NFL Commissioner Roger Goodell having slammed the door on Oakland, we’re going to have to follow Adam Schefter‘s lead and get used to saying “Las Vegas Raiders.” Needless to say, this is a huge coup for Sin City, all the bigger for having transpired so rapidly. Goodell’s tipping his hand on today’s ownership vote begs the question of his anti-sports betting stance, although casinos are already hard by NFL stadiums in Pittsburgh and Baltimore, so you might say that the league and Big Gaming are learning to rub elbows — or at least pretend that the other doesn’t exist, at least until the Super Bowl is held in the league’s newest stadium, at which point the national media will be raising the issue in earnest. (As though to make the point, the American Gaming Association lost no time in stating, “The second announcement of a major sports franchise to locate a team in Las Vegas in just the last 12 months demonstrates how far gaming has come, from a niche industry to a $240 billion economic engine that supports 1.7 million jobs in 40 states.”)
Today’s ownership vote having gone as expected, losers include Oakland Mayor Libby Schaaf and winners will be led by Nevada Gov. Brian Sandoval, whose risky gamble on a publicly financed stadium (and on professional football’s second-least-valuable team) will appear to have paid off … unless a business model predicated on football-fueled tourism growth doesn’t roll boxcars. In that case, the stadium becomes Sandoval’s Folly again. And, let’s face it, unless Sheldon Adelson had put his money — briefly — on the table, the discussion would never have risen to the level of sobriety. Adelson has earned the right to take a victory lap in his ubiquitous scooter around the empty lot on Las Vegas Boulevard where Raiders Stadium is expected to arise.
Neither Sandoval nor Raiders owner Mark Davis is quite out of the woods yet. Unless Black Hole denizens decide by the thousands to rack up frequent-flier miles to Las Vegas 10 times a year, Raider Nation will have to recreated from the ground up in Sin City. And, unlike the NHL‘s new Golden Knights, the Raiders have overlooked their local constituency in building support for the move, unless you count some vigorous slurping of Steve Sisolak. There’s a chance that Davis will get the opportunity to develop grassroots support if the Raiders play the 2018 and 2019 seasons at Sam Boyd Stadium, well away from the Las Vegas Strip, so abhorrent to locals, who are vocal about not liking to go there unless it’s for work. (Locals were the moving force behind the opposition to parking fees — not that the casinos paid them any heed.)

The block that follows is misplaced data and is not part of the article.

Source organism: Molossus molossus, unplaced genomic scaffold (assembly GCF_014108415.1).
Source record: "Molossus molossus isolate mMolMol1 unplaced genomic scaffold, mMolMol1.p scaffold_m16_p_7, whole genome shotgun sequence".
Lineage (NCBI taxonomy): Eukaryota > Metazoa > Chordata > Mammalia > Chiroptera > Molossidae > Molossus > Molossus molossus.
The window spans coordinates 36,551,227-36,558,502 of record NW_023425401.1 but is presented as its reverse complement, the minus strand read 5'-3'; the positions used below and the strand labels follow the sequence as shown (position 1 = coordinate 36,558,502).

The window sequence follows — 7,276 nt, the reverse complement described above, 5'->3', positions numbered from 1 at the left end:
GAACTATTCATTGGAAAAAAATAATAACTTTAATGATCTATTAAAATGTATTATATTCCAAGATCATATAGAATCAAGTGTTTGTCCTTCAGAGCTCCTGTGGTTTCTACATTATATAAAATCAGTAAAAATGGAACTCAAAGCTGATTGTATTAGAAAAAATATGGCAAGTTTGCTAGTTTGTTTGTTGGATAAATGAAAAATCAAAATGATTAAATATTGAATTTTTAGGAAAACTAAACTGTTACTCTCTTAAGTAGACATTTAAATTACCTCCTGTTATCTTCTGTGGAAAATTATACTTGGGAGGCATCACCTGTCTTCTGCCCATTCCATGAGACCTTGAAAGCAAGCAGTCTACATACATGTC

* Speaking of the Strip, it saw more than its share of action last week. On the light(er) side, a trio of thieves in formal wear and animal masks staged a smash-and-grab raid at a Bellagio jewelry store in the wee hours of Saturday morning. (The security presence at Bellagio, based on this and other robberies, appears to be supine.) This was followed several hours later by a tragic shooting aboard an RTC bus, with one passenger killed and another severely wounded by an apparently deranged gunman. Las Vegas Metro had to deploy grenades and a robot to corral shooter Rolando Bueno Cardenas. Shooting victim Gary Breidling‘s family, meanwhile, is so hard up they’re having to crowd-fund his funeral. It’s a tragic situation all around. The Strip isn’t a dangerous place per se but last weekend — along with a recent brawl between rival buskers — reinforces the imperative to be aware of one’s surroundings at all times.
* Has the poker boom jumped the shark? Looks that way. Said World Series of Poker spokesman Seth Palansky, “You can make a lot more money per square foot with a nightclub-dayclub these days than you can with a poker table.” Et tu, Seth? Ouch!